When the computer controlled Furby was launched in 1998, many people were surprised that a soft toy could sell more than 1 million units in five weeks. For parents it was perhaps not so surprising – they had already witnessed the invasion of interactive toys.
The LEGO group was probably one of the first to identify the dramatic shift in kids’ interest areas. What makes LEGO’s trademark special is that among the 30 to 50 million users of the Internet, a disproportionately large number are former or current core LEGO customers.
The majority of early technology adopters – the “techsetters” – played with LEGO a lot and have passed on their enthusiasm to their children. Douglas Coupland’s book, Microserfs, describes this phenomenon: “Have you ever noticed that LEGO plays a far more important role in the lives of computer people than in the general population? To a one, computer technicians spent huge portions of their youth heavily steeped in LEGO and its highly focused, solitude-promoting culture. LEGO was their common denominator toy.”
Studies carried out among major Danish consumers of the colorful bricks show that perceptions about the LEGO brand have changed, but not always positively. Eight- to ten-year-old boys with lots of LEGOs talk about it like this:
“LEGO is something my parents played with.”
“When I play with LEGO I am always by myself and I don’t talk about it at school.”
“There aren’t enough options, so it is more fun to play with the computer, it’s different all the time.”
“It isn’t all that smart to play with LEGO.”
“If I had to choose between all my LEGO and my computer, then I would choose (long pause) my computer.”
It therefore was extremely important for the LEGO group to be on the Net, but in the right context. For LEGO, the Internet can be the ultimate channel of communication with children, while at the same time blurring the line between promotion and product by means of various activities.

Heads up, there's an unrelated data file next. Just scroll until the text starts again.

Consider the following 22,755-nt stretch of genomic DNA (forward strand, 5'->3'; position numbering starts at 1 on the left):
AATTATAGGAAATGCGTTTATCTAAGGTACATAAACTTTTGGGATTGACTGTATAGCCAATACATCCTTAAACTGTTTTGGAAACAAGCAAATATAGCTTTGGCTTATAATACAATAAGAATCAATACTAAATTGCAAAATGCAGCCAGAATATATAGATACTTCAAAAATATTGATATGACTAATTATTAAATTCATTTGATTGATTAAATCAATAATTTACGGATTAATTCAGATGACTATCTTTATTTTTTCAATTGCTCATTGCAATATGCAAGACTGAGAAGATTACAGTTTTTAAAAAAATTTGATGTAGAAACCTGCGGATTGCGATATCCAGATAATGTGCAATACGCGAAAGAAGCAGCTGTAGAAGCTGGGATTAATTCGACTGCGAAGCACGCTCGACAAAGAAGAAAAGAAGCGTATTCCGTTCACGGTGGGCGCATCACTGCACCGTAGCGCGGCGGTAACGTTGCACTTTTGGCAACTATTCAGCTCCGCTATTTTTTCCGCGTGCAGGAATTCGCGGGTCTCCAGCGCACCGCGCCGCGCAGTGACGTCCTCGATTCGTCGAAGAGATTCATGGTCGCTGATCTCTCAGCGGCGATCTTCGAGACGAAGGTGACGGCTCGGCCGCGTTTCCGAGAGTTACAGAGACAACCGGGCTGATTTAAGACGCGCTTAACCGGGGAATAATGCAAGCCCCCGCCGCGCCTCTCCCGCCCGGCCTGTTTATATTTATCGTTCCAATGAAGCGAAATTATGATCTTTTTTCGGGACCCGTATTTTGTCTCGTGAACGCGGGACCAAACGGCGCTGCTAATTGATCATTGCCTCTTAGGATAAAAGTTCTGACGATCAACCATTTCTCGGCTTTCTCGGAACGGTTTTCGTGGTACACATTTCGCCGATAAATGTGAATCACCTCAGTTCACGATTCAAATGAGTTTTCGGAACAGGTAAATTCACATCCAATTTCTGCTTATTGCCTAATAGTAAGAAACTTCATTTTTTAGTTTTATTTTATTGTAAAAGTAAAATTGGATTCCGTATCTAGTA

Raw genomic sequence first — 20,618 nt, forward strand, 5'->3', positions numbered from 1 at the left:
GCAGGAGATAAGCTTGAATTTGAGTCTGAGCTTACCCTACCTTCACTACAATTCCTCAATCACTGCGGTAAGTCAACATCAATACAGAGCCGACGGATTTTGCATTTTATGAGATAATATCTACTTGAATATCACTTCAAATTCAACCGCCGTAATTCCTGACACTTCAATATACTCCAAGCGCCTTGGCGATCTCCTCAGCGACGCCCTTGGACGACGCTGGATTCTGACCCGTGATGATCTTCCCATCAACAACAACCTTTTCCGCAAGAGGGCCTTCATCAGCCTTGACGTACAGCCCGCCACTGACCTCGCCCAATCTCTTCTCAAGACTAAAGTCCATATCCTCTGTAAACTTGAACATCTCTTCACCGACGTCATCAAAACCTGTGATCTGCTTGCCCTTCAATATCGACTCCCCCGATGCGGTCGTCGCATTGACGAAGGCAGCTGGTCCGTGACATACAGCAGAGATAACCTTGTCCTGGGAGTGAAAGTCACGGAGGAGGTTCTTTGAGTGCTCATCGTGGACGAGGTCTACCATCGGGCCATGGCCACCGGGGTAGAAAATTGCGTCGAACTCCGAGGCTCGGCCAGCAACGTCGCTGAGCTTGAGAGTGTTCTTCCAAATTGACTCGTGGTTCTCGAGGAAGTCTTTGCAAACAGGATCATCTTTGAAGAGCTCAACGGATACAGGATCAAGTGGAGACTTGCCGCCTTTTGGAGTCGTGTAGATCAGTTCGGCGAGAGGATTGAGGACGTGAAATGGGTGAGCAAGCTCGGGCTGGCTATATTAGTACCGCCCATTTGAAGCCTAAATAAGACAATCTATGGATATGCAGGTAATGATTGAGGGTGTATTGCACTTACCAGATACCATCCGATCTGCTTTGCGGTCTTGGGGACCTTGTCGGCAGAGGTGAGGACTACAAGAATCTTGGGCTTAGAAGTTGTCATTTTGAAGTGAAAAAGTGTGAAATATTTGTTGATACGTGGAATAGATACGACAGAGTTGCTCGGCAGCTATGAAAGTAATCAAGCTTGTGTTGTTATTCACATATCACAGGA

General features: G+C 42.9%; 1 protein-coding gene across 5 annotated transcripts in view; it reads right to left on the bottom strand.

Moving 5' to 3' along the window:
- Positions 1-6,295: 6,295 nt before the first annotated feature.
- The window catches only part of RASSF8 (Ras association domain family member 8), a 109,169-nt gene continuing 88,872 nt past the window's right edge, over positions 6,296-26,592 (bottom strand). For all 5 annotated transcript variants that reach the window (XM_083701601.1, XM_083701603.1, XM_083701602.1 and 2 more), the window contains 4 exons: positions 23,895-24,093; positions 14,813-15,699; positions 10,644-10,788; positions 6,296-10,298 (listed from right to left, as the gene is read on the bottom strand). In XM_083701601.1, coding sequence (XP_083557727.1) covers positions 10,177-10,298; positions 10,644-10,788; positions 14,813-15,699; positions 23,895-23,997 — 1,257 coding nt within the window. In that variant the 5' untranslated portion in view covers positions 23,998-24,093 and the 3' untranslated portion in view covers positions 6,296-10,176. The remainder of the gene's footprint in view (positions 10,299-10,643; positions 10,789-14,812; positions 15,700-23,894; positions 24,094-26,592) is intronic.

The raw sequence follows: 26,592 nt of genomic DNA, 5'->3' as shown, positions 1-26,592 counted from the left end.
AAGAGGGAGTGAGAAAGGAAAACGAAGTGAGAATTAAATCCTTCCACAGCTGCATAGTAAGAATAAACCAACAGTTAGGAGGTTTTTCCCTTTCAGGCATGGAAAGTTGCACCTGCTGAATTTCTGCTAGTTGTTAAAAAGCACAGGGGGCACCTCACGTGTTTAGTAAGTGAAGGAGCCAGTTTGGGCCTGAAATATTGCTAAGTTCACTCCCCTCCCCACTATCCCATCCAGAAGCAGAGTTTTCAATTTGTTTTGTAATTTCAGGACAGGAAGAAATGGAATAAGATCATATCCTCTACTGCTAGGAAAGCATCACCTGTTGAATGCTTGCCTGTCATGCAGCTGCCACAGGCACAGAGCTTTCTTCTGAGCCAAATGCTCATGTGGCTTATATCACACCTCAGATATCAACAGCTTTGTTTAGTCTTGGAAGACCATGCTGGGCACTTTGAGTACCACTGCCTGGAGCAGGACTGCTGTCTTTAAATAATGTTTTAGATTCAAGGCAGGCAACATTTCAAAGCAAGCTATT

The above research resulted in the launch of LEGO Submarine, a CD-ROM game with the purpose of adding value to the classic plastic bricks.
Barbie had to go the same way. Mattel’s launch of My Design, which allows you to choose your own customized options for Barbie’s fashions on the web, beat all sales expectations.
In other words, these brands have come alive. LEGO bricks are no longer passive. They can talk to you. The latest version, LEGO Mindscape, can even listen and feel, based on small sensors built into the classic looking plastic bricks.
The Furby can talk and listen – and react. And Barbie can dress up for you – and walk the catwalk.
The days when brands based all communications on a monologue are long gone. A brand without a web and email address is seen as old-fashioned. There is now a communication channel established to “talk” back to the brand.
This is just the beginning. Even though the launch of Philips Internet Microwave didn’t result in a sales record, it heralded a new wave of products.
Scanning your fast food feeds the microwave with the appropriate link to the web. The link not only feeds the oven with cooking data, it gives the consumer the opportunity to ask the product about health-related topics. Talking to your food sounds futuristic, but it’s already a reality.
All these trends point in one direction. Monologue-based brands have a short life expectancy. The only brands that survive will be those that not only talk, but listen, learn and react.